Co-written by Kevin & Britta Alton
As the parents of two preteen boys, we’ve had a rolling social experiment going in our home for right around a decade. It goes like this: something is broken, ruined, misplaced, left out, scratched, or just plain missing. Whatever the item is was not broken, ruined, misplaced, left out, scratched, or lost by one of the parents. This narrows the suspect list significantly, but—despite obvious culpability—we continually run into a mysterious, apparent reality: no one did it.
If you don’t believe me, you can just ask them. They’ll tell you.
The most recent episode came just a couple of weeks ago on a weekend visit to see the grandparents. It had been a great visit; 95% of the time the boys are amazing. Maybe 91%. Anyway, we were loading up to leave before anything went amiss. Britta’s dad is an arborist and an advanced tree climber. He put up a tire swing in the yard that hangs from about 65 feet up in the air (this makes for a most excellent swinging experience). To get a rope that high, he starts with a throw rope, which is a very light rope with a weight on one end. You use a powerful slingshot to shoot the throw rope over a desired limb, then attach your actual climbing rope to the weight and pull it back over. Voila.
As the boys were saying goodbye to grandparents, I glanced over at the tire swing. “What did you guys do to the tire swing?” I asked, not sure what I was seeing. It looked like a can of silly string had exploded on it. Granddaddy’s throw rope, which is impossibly long, was wound around and around and through and back around and through again, enveloping all of the ropes and the tire in a giant tangled mess. Granddaddy let out an, “Oh, noooooooooo…”
“Who did that?” I asked, somewhat in disbelief that it had happened. We had arrived at the critical moment: one or perhaps two boys might be in trouble for doing a thing they had perhaps not realized was wrong in the moment of commission.
In this specific instance, it really wasn’t that big of a deal. Or it wouldn’t have been. In this specific instance, all I wanted to know was who did it so I could say, “Don’t do that, buddy,” and granddaddy would have patted him on the head and said it was OK.
But we entered the realm of instead: instead, both brothers said they didn’t do it.
Instead typically happens when consequences seem imminent. Occasionally they’ll do it just for kicks, but usually we see it when there’s actually a follow-up punishment in the offing. This time it would have been fine, but we ended a visit with two bent-out-of-shape deniers, one guilty, driving away from grandma’s house. Delightful.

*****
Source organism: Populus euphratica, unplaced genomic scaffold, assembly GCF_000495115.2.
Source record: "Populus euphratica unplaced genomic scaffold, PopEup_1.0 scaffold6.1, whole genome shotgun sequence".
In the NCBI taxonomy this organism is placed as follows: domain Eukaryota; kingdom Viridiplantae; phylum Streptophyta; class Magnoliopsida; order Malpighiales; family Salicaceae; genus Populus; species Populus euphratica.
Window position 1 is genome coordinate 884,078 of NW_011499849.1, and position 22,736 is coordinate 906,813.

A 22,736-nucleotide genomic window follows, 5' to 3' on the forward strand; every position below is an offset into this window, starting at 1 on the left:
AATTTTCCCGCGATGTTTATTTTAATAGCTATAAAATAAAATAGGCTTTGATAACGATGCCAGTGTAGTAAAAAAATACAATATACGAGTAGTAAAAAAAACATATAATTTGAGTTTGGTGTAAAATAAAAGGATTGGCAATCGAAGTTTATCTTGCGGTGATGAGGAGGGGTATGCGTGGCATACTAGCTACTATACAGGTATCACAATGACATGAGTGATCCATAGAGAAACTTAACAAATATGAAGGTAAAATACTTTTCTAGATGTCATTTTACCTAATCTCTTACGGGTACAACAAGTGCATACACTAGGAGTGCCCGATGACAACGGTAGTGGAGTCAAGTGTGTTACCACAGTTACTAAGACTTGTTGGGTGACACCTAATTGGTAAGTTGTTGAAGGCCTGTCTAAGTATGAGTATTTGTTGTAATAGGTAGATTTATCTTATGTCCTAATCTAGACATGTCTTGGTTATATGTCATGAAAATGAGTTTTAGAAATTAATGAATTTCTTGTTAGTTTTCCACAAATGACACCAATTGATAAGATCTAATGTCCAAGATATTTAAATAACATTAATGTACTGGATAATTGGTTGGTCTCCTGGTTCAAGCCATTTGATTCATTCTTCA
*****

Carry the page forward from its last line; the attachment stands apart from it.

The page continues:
Our boys have different physiological responses to confrontation about honesty. Our older son squirms and looks guilty, whether he did it or not. Eventually, and usually only if it’s true, he’ll say, “I always end up having to say I did it, even when I didn’t…” The reason he does this is because his younger brother has a different approach to being honest when he feels cornered: death first. That boy will not budge from his untruth, regardless of video or DNA evidence. What me? No way. Never even heard of rope.
It’s our fault, if assigning blame helps you.
It would be easy to point back at the boys and say that we’ve taught them to be honest no matter what, and so forth. We’re much better about it now, but the reality is that their dishonesty is often a defensive response to our response to the situation. Even if they’re inclined to be honest, if the opportunity to do so begins with, “WHAT THE HECK,” it’s probably going to go south quickly. It’s hard to back down to a 3 when you start at a 9.
I would love to tell you that when Kevin went all ‘dad’ on the boys I somehow stepped in and knew just the right words to coax an admission of fault and apology from the guilty party. But I find in moments such as these that I am flung back to one of my infamous childhood memories we’ll call “Who ate the cookies?” I ate the cookies. We all know that. But under the hot lights and hours of interrogation as a super stealth cookie thief, I never cracked. “Your dad did not eat the cookies. I did not eat the cookies”, my mom repeated many times. “Your brother doesn’t even like these cookies. We know it was you, so just admit it.” Nope. Not gonna happen. I could just feel my mom wanting to pull out her own hair in frustration. I held out for what seemed like hours and turned into decades.
So when I see one of my own kids hung up in that perverse determination to avoid a bad consequence, to remain dishonest in an effort at self-preservation, I understand. I also remember how long it takes for the habit of honesty to overcome the lack of trust that comes from dishonesty. The cookie incident is infamous because it’s been told many times. Passed down you might say. My boys have heard it, have laughed about it, and have even taken joy in telling it to others. And because in the telling of it I always try to point out how hard it was to win back trust after lying, I’m hoping it is of value in building the desire to be honest, even if it means you have a negative consequence.
Clearly it’s working.
Kevin and Britta Alton have recently co-written Don’t Forget to Flush! A Bathroom Devotional for Kids. Kevin is a Christian ministry creative, collaborating to explore and shape the spiritual development of youth. He is pursuing a masters of psychology at the University of Tennessee at Chattanooga. He has written, coauthored, and contributed to several books. Britta has spent over two decades advocating for and ministering to families and children through vocation and volunteerism. Look for @thekevinalton and @happybritta online. They live happily with their two boys in the countryside near Chattanooga, Tennessee.
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